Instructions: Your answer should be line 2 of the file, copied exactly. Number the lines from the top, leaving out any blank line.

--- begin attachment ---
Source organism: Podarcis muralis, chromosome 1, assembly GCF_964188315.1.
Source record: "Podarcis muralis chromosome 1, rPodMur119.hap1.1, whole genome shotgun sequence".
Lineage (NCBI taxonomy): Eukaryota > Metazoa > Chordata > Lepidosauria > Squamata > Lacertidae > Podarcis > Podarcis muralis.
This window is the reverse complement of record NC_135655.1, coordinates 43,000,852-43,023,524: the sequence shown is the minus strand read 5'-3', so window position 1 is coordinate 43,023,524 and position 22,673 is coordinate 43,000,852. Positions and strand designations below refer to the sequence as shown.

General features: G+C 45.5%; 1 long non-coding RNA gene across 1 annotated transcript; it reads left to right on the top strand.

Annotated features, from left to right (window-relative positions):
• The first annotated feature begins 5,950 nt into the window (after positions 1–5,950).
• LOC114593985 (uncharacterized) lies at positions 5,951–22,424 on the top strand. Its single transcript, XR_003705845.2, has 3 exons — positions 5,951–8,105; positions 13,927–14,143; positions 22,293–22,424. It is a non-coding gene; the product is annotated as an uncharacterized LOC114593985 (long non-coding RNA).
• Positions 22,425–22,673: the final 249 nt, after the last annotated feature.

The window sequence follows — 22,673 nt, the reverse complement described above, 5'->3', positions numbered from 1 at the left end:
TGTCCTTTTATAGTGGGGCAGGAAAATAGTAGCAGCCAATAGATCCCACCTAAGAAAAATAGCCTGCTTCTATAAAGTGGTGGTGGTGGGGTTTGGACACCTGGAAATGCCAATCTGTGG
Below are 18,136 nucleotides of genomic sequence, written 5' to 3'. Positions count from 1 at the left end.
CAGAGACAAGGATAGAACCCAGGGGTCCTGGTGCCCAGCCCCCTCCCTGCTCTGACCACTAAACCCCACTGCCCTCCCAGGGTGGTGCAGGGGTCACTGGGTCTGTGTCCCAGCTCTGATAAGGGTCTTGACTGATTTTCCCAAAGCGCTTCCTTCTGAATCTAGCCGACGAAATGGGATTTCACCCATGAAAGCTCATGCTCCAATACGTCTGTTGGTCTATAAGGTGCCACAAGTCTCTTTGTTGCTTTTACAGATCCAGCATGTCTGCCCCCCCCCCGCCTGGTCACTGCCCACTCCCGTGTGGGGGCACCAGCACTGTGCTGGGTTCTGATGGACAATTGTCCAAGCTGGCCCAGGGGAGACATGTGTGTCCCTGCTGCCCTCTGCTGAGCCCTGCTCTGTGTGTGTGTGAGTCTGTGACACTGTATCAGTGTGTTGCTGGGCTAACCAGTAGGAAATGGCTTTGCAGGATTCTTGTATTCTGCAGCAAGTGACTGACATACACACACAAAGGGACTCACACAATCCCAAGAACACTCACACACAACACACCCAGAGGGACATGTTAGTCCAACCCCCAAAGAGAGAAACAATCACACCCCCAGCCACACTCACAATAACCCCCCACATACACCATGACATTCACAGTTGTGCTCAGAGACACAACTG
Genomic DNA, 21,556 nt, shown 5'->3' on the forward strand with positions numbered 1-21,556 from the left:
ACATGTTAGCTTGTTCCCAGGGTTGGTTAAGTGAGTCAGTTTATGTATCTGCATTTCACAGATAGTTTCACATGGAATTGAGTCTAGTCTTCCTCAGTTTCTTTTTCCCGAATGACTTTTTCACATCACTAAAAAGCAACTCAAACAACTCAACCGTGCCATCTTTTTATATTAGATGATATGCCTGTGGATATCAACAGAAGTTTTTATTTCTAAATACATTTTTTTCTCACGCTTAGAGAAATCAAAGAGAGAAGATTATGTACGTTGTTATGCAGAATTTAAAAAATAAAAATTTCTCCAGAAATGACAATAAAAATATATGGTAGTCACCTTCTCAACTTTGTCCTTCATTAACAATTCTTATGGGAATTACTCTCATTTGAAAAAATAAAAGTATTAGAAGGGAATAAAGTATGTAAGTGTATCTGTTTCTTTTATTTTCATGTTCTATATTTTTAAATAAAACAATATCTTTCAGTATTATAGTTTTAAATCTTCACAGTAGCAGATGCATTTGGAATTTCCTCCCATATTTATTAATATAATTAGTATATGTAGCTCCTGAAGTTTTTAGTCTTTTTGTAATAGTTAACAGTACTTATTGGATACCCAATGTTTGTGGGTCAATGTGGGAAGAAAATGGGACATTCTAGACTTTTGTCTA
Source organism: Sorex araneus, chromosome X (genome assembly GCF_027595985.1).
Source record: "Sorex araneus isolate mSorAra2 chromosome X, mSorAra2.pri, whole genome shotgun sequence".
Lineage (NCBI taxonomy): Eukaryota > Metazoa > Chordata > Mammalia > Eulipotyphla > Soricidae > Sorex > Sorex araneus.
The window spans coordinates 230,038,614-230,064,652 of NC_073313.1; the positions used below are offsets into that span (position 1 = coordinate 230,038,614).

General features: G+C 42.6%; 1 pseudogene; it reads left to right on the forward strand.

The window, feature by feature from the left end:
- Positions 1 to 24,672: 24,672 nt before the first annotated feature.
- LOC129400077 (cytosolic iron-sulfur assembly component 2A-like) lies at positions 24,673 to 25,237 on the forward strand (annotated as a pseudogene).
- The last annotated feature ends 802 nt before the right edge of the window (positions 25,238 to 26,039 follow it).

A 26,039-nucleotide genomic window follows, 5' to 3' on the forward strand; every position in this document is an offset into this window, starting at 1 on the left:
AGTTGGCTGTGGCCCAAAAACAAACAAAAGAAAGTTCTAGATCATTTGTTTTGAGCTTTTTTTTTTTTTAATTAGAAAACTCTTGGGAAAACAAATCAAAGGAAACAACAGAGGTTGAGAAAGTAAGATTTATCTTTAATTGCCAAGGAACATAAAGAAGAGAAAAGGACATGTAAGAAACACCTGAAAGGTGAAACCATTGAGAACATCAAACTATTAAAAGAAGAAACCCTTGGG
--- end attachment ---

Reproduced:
Source record: "Podarcis muralis chromosome 1, rPodMur119.hap1.1, whole genome shotgun sequence".